Among Ibn al-Haytham’s other perceptual insights was his understanding of the crucial role of visual contrast. For example, he realized the color of an object depends on the color of the surroundings [19] and that contrast of brightness provided an explanation of the invisibility of stars in the day time [20].

My main conclusion is that this remarkable man deserves much further study. Although Ibn al-Haytham’s unique synthesis of physics, mathematics and physiology into a new theory of vision and its historical importance have been recognized, his insights into the psychology of perception and their influence remains an important and potentially fertile area of research.

Further resources on Ibn al-Haytham and the history of optics

Nader El-Bizri: Ibn al-Haytham: An Introduction
FSTC Research Team: Camera of Ibn Al-Haytham
FSTC Research Team: How to Make a Pinhole Camera
Craig Aaen-Stockdale: Ibn al-Haytham and Psychophysics
Charles Savage: Reflections on the Optics of Time
Hüseyin Gazi Topdemir: Taqi al-Din ibn Ma‘ruf and the Science of Optics: The Nature of Light and the Mechanism of Vision
Hüseyin Gazi Topdemir: Kamal Al-Din Al-Farisi’s Explanation of the Rainbow
Natasha Sopieva: Ibn Al-Haitham, the Muslim Physicist
Ruveyda Ozturk: Book review: Ibn al-Haytham and the New Optics
Ibrahim Shaikh: Eye Specialists in Islam
Saira Malik: The Influence of Ibn al-Haytham on Kamal al-Din al-Farisi
Saira Malik: Kamal al-Din Abu al-Hasan (or al-Hasan) al-Farisi

End Notes

[1] For biographical information, see A. I. Sabra in Dictionary of Scientific Biography, ed. C.C. Gillispie (New York, 1972), vol. 6, p.189.

[2] (Chicago 1941) and The Vertebrate Visual System (Chicago 1957).

[3] Alhazen, Opticae thesaurus, ed. S. Risnero (Basel, 1672), book 1, chap. 5, sections 14 and 23; translated in Polyak, op. cit. (1957), p. 17.

[4] Alhazen, op. cit., book 1, chap. 5, section 19; translated in D. C. Lindbeg (ed.), Alhazen, Opticae Thesaurus Alhazeni Arabis libri septem, New-York/London: Johnson Reprint, 1972, p. 73.

[5] Ibid, book 1, chap. 4, sections 16 and 23; translated in Polyak, op.cit. (1941), p. 122 and translations from the Arabic MS Fatih 3212 by A. I. Sabra in Studies in Perception: Interrelations in the History of Philosophy and Science, edited by P. K. Machamer and R. G. Tumbull (Columbus 1978), p. 167.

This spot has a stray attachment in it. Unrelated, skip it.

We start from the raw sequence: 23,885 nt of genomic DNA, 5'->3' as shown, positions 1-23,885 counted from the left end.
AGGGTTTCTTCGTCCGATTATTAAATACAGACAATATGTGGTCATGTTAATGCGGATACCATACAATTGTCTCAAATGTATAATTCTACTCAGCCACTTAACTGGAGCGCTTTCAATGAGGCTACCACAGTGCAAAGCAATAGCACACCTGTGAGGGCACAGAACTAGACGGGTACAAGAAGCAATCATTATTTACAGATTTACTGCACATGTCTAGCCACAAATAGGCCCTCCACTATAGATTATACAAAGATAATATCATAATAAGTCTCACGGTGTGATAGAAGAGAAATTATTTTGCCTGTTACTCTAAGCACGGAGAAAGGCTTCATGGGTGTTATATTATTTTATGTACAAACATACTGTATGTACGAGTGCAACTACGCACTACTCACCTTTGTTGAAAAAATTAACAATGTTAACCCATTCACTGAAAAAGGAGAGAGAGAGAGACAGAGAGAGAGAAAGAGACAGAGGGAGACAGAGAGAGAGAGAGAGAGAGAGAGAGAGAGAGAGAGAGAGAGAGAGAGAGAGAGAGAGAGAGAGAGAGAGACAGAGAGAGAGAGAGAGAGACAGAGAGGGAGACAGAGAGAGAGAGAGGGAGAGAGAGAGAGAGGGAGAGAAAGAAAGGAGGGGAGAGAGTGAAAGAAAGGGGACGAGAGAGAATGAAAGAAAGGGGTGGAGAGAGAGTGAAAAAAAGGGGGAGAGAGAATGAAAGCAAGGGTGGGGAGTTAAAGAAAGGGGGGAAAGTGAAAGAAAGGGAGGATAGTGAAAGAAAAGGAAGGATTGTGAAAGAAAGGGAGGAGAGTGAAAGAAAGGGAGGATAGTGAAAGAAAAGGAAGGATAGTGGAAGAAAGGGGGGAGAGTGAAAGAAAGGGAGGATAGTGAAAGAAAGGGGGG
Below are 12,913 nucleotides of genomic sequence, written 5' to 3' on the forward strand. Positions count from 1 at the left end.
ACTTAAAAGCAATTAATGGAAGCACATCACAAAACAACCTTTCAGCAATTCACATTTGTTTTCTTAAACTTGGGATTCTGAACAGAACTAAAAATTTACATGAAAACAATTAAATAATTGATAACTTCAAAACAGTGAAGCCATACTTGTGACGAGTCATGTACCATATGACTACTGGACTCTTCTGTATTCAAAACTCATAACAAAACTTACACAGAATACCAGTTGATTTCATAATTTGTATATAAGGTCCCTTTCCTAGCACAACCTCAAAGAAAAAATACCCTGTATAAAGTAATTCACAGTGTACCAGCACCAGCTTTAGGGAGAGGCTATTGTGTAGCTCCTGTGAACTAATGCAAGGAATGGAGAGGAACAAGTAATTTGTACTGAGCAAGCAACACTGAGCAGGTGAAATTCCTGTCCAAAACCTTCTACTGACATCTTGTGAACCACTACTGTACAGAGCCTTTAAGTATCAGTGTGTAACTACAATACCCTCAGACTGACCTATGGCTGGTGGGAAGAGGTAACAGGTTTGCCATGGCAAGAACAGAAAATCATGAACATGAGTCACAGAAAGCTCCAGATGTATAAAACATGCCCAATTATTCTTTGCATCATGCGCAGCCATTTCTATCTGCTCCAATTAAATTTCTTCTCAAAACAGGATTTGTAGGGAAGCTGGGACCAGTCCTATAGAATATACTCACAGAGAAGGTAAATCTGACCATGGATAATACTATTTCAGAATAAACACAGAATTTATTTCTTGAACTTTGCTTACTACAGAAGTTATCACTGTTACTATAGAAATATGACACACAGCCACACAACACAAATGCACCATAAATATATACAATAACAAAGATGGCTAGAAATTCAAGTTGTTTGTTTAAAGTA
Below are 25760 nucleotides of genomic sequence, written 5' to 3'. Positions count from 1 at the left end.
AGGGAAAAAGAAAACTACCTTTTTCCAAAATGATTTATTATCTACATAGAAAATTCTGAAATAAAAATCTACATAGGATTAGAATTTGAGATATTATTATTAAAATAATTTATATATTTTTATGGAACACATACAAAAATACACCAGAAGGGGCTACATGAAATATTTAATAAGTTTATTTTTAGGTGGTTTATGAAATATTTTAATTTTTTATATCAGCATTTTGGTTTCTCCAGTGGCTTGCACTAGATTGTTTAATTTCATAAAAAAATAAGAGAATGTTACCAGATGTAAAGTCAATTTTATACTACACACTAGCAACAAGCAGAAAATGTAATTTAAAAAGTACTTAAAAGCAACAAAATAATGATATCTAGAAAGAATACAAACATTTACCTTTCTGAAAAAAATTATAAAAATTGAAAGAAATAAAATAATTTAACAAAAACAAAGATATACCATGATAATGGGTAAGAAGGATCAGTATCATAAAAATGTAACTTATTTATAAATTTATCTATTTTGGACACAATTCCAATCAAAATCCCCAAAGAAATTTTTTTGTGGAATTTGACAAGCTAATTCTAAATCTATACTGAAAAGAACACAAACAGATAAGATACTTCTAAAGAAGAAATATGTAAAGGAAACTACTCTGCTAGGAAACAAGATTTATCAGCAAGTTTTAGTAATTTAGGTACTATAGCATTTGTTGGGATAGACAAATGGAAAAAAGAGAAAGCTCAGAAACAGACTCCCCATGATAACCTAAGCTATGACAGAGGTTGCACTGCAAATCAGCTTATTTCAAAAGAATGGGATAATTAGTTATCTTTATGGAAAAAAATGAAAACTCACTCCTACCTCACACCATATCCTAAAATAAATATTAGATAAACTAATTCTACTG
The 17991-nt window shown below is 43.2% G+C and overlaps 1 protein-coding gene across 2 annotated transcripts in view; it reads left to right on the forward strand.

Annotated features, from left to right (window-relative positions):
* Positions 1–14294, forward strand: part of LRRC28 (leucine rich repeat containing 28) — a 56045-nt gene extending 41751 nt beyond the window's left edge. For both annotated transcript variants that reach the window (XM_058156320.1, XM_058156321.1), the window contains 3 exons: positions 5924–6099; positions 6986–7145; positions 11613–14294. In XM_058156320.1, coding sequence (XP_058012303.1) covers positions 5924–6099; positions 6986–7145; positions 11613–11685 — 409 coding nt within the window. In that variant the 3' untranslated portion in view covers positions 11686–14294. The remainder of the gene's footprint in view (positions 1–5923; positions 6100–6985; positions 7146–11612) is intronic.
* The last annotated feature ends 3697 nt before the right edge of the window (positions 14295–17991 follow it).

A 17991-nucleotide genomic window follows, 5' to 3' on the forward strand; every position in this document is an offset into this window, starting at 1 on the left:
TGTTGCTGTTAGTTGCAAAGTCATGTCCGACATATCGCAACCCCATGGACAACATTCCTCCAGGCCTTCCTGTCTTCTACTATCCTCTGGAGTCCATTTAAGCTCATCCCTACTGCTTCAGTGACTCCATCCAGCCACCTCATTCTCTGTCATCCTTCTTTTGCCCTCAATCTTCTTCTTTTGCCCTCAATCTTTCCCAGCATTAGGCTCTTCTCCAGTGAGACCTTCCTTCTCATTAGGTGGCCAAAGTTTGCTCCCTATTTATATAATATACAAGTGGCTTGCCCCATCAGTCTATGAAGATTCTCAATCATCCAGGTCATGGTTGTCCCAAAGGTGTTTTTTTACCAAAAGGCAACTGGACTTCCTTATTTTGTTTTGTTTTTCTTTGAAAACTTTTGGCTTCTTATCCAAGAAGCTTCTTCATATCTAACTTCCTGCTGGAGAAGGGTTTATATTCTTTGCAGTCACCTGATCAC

[6] Alhazen, op. cit., book 1, chap. 5, section 14; translated in Lindberg, op. cit., p. 73.

[7] Ibid, section 18, translated in Lindberg, op. cit., p. 74.

[8] Russel, op. cit., S. B. Omar, Ibn al-Haytham’s Optics: A Study of the Origins of Experimental Science (Minneapolis 1977), ch. 2.

[9] Alhazen, op. cit., book 1, chap. 5 section 29; translated in Polyak, op. cit., p. 133.

[10] Alhazen, op. cit., book 2, chap. 1, sections 2-6; cited in Lindberg, op. cit., p. 81.

[11] Boring, op. cit., p. 222.

[12] Alhzen, op. cit., book 1, chap. 6, section 27; translated from MS Fatih 3212 by op. cit., p. 168.

[13] C. G. Gross, C. J. Bruce, R. Desimone, J. Flemings and R. Gatass, in Multiple Cortical Somatic Sensory-Motor, Visual and Auditory Areas and their Connectivities, edited by C. N. Woolsey (New York 1980).

[14] E. g.: A. L. Yarbus, Eye Movements and Vision, translated from Russian by B. Haigh (New York, 1967).

[15] Sabra, op. cit., p. 169; S. B. Omar, Ibn al-Haytham’s Optics, op. cit, chap. 2.

[16] H.V. Helmholtz, Handbuch der physiologischen optic (Hamburg 1909-11); E. G. Boring, A History of Experimental Psychology, 2nd ed. (New York 1950), p. 308; Brett, op.cit., p. 255.

[17] Helmholtz, op. cit., English translation (1925), vol. 3, p. 360.

[18] E.g: See M. Posner and R. F. Mitchell, Psych. Rev. 74, 342 (1967).

[19] Alhazen, op. cit., book 1, chap. 3, cited in Ronchi, op. cit., 48; Boring, op. cit., p. 165.

[20] Ibid, chap. 1, section 2; cited.

* Princeton University, USA.

4 / 5. Votes 172

No votes so far! Be the first to rate this post.